Chief Justice John Roberts recently complained that the leaked draft opinion that would overturn Roe V Wade had tarnished the image of the court. He is so incensed, he has taken to starting an invasive investigation of the clerks and others working in the court in an effort to find the leaker.
Now I would certainly agree with Justice Robert’s view that the courts image is damaged, I would suggest though that it has been going down hill for years and the leak is just the latest in a string of issues
Growing up I always looked at the Supreme Court as a non-partisan institution that was beyond reproach. To me they were 9 individuals that looked beyond partisan politics and interpreted the law based strictly on the Constitution. As the years went by it became more and more obvious to me that the Supreme Court was just another partisan organization who decisions revolved not on the law but on which party had been able to load the court with their judges.
Anyone who still believed that the court was non-partisan even after watching the majority of decisions being made along the lines of which President had nominated the judge, could no longer deny this after President Obama nominated Merrick Garland for the Supreme Court in early 2016.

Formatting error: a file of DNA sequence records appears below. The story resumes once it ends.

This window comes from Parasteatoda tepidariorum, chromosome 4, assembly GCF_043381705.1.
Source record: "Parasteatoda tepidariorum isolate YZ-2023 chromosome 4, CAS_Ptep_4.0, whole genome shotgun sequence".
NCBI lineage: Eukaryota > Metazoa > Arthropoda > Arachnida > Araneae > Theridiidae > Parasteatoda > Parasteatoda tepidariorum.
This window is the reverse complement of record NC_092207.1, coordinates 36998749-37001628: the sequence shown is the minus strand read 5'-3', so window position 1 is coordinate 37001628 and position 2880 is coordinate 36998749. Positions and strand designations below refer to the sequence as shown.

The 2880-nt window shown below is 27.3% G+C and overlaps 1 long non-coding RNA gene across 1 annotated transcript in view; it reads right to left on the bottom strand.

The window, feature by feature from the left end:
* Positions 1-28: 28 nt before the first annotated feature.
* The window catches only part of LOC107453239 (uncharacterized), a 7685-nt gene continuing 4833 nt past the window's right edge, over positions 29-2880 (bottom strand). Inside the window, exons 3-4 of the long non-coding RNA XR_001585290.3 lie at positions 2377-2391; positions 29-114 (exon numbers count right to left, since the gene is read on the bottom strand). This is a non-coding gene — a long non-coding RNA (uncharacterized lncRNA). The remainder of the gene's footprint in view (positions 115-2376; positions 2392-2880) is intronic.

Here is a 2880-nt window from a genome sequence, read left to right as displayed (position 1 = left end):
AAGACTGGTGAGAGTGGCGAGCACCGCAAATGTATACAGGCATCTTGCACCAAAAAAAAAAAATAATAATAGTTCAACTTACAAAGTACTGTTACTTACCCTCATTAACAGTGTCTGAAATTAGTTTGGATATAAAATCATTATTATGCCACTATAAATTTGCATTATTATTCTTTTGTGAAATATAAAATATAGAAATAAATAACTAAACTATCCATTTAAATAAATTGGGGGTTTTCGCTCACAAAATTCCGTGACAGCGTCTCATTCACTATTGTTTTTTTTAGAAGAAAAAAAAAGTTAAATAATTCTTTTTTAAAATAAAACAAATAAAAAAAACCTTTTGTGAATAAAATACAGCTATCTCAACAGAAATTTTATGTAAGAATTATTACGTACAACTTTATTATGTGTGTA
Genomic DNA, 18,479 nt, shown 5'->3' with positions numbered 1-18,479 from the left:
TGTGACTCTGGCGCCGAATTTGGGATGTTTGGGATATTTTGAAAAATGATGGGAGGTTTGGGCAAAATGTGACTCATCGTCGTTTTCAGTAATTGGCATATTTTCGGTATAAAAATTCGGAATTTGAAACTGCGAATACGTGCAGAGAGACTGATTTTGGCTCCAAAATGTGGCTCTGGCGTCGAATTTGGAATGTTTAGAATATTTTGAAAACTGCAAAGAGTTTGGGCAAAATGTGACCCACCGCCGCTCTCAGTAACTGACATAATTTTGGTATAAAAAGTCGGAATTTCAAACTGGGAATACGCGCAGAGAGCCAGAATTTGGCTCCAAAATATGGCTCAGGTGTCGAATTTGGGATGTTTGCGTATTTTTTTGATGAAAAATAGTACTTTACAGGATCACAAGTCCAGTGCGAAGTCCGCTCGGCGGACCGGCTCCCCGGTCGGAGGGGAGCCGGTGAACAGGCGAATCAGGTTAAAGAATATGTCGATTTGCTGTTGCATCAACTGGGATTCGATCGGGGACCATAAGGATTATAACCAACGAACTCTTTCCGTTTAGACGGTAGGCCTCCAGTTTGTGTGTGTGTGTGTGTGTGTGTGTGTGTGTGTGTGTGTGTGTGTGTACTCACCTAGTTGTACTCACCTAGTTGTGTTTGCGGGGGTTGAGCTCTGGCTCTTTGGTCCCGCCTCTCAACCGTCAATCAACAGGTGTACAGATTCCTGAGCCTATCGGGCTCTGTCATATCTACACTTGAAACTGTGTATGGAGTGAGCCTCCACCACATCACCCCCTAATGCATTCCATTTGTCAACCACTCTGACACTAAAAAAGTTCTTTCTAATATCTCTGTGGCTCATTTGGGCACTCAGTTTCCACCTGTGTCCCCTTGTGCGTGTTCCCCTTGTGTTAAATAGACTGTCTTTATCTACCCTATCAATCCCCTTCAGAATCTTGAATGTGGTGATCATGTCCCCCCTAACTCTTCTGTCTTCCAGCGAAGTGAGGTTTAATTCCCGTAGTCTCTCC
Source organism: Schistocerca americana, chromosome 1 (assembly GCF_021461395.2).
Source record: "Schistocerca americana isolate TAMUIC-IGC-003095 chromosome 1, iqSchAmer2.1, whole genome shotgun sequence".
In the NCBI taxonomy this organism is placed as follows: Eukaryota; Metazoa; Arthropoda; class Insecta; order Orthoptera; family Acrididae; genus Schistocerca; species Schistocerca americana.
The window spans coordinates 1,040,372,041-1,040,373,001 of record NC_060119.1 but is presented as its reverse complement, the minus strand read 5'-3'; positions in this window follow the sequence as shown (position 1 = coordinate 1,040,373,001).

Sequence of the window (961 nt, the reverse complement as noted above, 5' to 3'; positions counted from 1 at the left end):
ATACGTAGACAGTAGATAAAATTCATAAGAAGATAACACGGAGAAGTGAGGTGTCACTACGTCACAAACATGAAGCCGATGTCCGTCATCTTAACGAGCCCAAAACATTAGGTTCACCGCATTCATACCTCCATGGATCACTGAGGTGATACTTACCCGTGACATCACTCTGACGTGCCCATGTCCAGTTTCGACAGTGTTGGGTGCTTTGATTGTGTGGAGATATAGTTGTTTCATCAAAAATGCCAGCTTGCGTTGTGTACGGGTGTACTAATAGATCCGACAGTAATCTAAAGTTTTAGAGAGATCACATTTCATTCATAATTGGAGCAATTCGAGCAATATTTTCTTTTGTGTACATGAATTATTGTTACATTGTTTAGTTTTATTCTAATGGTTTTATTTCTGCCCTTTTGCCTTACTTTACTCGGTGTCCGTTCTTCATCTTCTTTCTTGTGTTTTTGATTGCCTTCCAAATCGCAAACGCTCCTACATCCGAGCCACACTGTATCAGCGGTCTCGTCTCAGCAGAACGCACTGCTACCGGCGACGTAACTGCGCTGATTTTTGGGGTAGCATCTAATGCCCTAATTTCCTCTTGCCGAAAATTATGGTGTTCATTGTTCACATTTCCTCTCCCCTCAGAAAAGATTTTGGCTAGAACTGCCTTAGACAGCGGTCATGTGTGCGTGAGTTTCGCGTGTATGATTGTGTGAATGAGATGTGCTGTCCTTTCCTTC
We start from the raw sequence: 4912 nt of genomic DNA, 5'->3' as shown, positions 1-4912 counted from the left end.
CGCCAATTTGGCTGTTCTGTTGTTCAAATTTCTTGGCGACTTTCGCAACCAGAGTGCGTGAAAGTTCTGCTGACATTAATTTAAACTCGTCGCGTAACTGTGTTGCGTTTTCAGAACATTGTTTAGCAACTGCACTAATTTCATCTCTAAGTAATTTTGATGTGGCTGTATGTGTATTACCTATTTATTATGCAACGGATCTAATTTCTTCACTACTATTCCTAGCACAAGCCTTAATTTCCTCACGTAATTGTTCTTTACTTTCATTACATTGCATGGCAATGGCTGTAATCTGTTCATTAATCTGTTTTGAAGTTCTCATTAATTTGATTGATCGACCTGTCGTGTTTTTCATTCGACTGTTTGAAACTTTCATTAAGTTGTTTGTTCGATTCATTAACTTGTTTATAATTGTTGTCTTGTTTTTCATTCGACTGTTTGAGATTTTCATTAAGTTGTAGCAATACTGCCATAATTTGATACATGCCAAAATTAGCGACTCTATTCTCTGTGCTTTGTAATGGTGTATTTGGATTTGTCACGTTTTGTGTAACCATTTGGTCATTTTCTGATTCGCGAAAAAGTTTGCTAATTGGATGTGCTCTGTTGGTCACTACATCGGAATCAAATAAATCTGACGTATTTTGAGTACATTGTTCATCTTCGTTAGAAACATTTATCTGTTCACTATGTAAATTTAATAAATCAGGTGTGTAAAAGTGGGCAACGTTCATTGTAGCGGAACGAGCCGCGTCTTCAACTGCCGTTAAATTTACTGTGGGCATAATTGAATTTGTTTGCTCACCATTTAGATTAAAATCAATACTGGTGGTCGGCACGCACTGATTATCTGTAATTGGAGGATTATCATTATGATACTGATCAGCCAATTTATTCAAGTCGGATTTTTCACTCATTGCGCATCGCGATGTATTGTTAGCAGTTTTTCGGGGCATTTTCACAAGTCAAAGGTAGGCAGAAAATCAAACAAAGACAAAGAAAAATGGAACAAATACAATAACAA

Soon after Garland was nominated, the Senate led by Mitch McConnell announced that they were not going to consider Garland’s nomination and would instead wait for after the election 8 month’s later in hopes that a Republican would win and therefore be able to choose his nominee. Of course this happened and Donald Trump selected Neil Gorsuch and the rest is Supreme Court packing partisan history.
So Justice Roberts, yes your court has an image problem but no, finding the leaker will do absolutely nothing to fix it. If and until the court actually rises above partisanship, it will continue to be looked at no better than the rest of our political system. If you don’t like a decision, just work to stack the court in your favor and eventually you’ll get the decision you want regardless of its Constitutionality.